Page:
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brand new to this but I am up to the challenge. I will try and keep this brief. failed a download of Mandriva 08 because I didnt understand the partition ...
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- 10-10-2008 #1
Install multiple distros? multiple boot screen?
brand new to this but I am up to the challenge. I will try and keep this brief. failed a download of Mandriva 08 because I didnt understand the partition part of the loader. managed to get it on there with instructions per the Mand forum about how to add the dual boot screen. I have a 75gig SATA in my Dell and have winxp on 50 gig of it. I have whats left 20 something for a Linux install. I was going to install PCLinuxOS because the partition part of the loader was more comprehensive than Mandriva. I am set to do that.
I have ordered a new SATA HD for more space. it is 320 gig. Part of it will be partitioned to give me more NTFS file space for windows.
I plan on installing multiple distros so I can get into this thoroughly and see what each is all about maybe 4 (later on Linux From Scratch, but thats later)
I figure I can partition each section as I install another distro.
but how to I set up the boot screen to chose to boot from Windows (now on the first 75gig drive) or select other distros I have installed on the 320 gig.
yes I am making it complicated. With the original drive I don't have to use the smaller partition I have set aside for Linux I can just make that NTFS and that will be my windows boot drive. The 320 gig will be for different distros each with its own partition. (will have more questions like swap files and such but this is good for openers)
sorry this is so lengthy. (yup, I intend to have scars from this )
Thanks so much!
- 10-10-2008 #2
Hello and Welcome!
Installing multiple distros isn't a problem. Linux plays nice with other OS's. Just put the GRUB bootloader in the MBR. It'll let you choose which OS you want to boot to. Let us know which ones you want to go for and we'll help you as much as possible.
- 10-10-2008 #3
sure, jayd512. I'll wait to get the drive and get it in the computer first. should be early in the week.
if I have windows booting on one drive, and my distros partitioned off on the other drive, that still wont make a difference will it?
as PCLinuxOS configures, I should configure a home partition a data partition and a swap partition for each distro?
figure about 20 gig for each distro or 25? less?
- 10-10-2008 #4
- 10-10-2008 #5
Linux doesn't really care which hard drive contains what. It sees everything as a file, even hardware. So just find some space to use, run through the installer for the respective distro, and you should be in business. And, depending on what you'll be doing with it, most distros can be installed on a 10 Gig partition. And you can use the same swap partition for all of them, so you'll only need one swap.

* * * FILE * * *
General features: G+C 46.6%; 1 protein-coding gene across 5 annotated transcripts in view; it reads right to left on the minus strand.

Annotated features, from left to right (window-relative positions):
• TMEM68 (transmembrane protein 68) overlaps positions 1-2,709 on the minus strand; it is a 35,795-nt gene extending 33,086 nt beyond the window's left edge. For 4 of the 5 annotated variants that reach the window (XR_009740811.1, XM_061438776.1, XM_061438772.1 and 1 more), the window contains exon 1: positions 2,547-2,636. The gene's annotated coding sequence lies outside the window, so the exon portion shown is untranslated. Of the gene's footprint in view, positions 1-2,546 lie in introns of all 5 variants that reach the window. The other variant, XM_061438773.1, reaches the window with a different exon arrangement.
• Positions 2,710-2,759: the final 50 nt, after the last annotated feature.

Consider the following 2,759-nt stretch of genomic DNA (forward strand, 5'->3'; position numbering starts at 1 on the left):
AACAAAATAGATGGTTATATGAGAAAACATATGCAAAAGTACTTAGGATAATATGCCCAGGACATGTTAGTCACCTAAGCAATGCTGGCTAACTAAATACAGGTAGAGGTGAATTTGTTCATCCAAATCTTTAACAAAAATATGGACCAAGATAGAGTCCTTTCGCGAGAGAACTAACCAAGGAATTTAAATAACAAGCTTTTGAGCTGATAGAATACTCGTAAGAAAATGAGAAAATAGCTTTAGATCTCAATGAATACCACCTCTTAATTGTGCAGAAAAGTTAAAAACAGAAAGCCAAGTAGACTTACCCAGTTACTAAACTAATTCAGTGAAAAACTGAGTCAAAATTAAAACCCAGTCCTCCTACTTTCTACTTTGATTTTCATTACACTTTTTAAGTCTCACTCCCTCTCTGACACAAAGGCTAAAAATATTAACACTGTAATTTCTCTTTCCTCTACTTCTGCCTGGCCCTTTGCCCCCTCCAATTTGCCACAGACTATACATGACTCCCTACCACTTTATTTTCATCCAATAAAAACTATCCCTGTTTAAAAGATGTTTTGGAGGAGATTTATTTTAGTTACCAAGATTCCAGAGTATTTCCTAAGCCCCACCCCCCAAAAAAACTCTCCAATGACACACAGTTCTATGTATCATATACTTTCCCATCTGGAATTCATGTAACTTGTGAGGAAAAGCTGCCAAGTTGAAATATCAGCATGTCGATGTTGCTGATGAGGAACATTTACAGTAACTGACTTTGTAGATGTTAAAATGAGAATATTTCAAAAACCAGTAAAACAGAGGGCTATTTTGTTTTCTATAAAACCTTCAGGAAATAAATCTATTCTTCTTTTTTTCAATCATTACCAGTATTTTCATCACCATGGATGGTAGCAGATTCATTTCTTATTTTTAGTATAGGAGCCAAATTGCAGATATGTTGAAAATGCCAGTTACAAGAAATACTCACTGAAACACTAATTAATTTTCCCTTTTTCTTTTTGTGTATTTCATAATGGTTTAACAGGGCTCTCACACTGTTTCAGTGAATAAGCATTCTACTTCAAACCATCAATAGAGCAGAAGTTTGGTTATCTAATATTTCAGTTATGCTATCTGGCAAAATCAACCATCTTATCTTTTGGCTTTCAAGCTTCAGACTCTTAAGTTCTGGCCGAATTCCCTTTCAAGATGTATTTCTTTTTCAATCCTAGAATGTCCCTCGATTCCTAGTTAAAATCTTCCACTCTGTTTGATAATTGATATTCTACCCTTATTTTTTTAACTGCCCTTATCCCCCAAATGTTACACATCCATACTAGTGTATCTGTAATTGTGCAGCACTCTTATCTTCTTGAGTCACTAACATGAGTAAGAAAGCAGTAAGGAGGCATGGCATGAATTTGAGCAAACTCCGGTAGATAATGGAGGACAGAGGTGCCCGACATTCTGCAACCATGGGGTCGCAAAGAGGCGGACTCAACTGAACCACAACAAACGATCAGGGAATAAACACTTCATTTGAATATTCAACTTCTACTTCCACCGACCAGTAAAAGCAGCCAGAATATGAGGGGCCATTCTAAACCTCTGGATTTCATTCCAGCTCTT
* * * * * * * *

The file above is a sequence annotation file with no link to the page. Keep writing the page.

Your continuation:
- 10-10-2008 #6
would that be true if I have one Linux distro on the smaller drive along with my WinXP as I am ready to do now, and just install the rest of the distros on partitions on the second larger HD.
so this means that I install one linux swap partition (twice my memory size) and that can be on the first harddrive. then each distro on a separate partition.
now PCLinuxOS wants me to install 2 partitions one home one swap and one I guess data. would it be better to follow that scheme for each distro? - two partitions to each distro and a common swap? I figure that way I can keep track of what distro is doing what rather than have one common data partition. dont remember what they call those partitions now but will review this weekend
? ? ?
- 10-10-2008 #7
All distros can share the same swap ... the only problem you may get is if you suspend to disk/hibernate.
Each distro will need a root partition, quite a few distros will also try to create a home partition as well. The default partition schemes will typically try to use all drive space available ... I create the partitions first using PartedMagic and then just select manual partitioning during the install.
There is no right way to partition, there are pros and cons to each approach. I tend to have the root partition, and a separate partition for genuine user data ... things like documents, photos etc, and a shared home partition. Some like to use a separate home partition for each distro, others share a home partition for several distros etc ... keep in mind you only have 15 partitions to play with on most drives. If you share a home partition with different distros then be careful otherwise you can end up overwriting data from one distro with another